Pet owners who want to take their animals to the EU face having to make plans at least four months in advance if there is no Brexit deal.
This worst-case scenario is set out in the latest batch of government papers about planning for leaving the EU without a deal in place.
Currently pets can travel with their owners throughout the EU thanks to the pet passport scheme.
But without a Brexit deal, the UK will become a “third country”.
At the moment people can take their dogs, cats or ferrets from the UK to the EU and back again without quarantine using a pet passport, for which the animals need a rabies vaccination and a microchip.
EU chief negotiator Michel Barnier has previously said “the ability… of dogs and cats to cross the Channel” will be affected if the UK leaves the EU without a deal – a scenario both sides say they are keen to avoid.
According to the government’s advice for pet-owners, the scale of checks required in a no-deal scenario will depend on which category the UK falls into.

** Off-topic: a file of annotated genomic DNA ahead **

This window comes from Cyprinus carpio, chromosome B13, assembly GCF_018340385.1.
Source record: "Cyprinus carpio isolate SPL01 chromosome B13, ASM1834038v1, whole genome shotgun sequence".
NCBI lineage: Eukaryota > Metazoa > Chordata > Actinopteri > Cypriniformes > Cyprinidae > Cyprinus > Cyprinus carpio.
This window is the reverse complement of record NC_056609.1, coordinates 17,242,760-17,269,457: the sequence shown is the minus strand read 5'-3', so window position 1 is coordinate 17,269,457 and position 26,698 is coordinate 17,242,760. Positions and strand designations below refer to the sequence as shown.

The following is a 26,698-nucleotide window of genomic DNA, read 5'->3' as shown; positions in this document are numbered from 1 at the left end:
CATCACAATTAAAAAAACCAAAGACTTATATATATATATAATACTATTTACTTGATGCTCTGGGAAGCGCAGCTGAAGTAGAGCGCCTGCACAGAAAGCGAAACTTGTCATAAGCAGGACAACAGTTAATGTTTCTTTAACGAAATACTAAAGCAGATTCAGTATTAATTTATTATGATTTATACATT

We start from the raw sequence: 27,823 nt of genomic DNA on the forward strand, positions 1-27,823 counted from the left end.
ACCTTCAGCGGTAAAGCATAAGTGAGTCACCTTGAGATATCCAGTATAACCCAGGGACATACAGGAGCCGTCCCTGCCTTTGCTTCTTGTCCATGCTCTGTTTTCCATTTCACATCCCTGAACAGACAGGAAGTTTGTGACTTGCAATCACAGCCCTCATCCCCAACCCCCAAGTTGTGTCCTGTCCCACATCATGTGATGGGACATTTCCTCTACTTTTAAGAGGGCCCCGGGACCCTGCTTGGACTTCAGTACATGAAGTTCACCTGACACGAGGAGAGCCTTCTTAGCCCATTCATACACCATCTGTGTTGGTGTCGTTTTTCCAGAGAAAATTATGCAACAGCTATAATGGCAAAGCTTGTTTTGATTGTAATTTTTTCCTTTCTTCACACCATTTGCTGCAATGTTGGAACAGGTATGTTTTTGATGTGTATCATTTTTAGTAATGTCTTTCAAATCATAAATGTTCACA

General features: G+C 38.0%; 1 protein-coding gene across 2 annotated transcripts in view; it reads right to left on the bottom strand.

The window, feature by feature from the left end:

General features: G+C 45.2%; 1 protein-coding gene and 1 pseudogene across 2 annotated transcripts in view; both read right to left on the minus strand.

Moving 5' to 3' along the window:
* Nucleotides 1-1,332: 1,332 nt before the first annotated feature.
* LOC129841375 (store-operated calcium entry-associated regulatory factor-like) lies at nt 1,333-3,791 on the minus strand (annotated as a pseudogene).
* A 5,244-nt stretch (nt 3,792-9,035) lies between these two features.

The government said it was pressing to become a “listed” third country when the UK leaves the EU in March 2019, which it says would avoid “burdensome” changes to requirements.
But if it becomes an “unlisted” third country, pet-owners wanting to travel with their animals to EU countries would need to discuss this with a certified “Official Veterinarian” at least four months in advance.
They would need to prove their pets were free of rabies – which could involve a vaccination followed by at least a 30-day wait before a subsequent blood test, which itself is then followed by a three-month waiting period before travel.
The government says it believes reaching a deal with the EU is the most likely outcome but that it is its “duty as a responsible government” to prepare for the failure to reach one.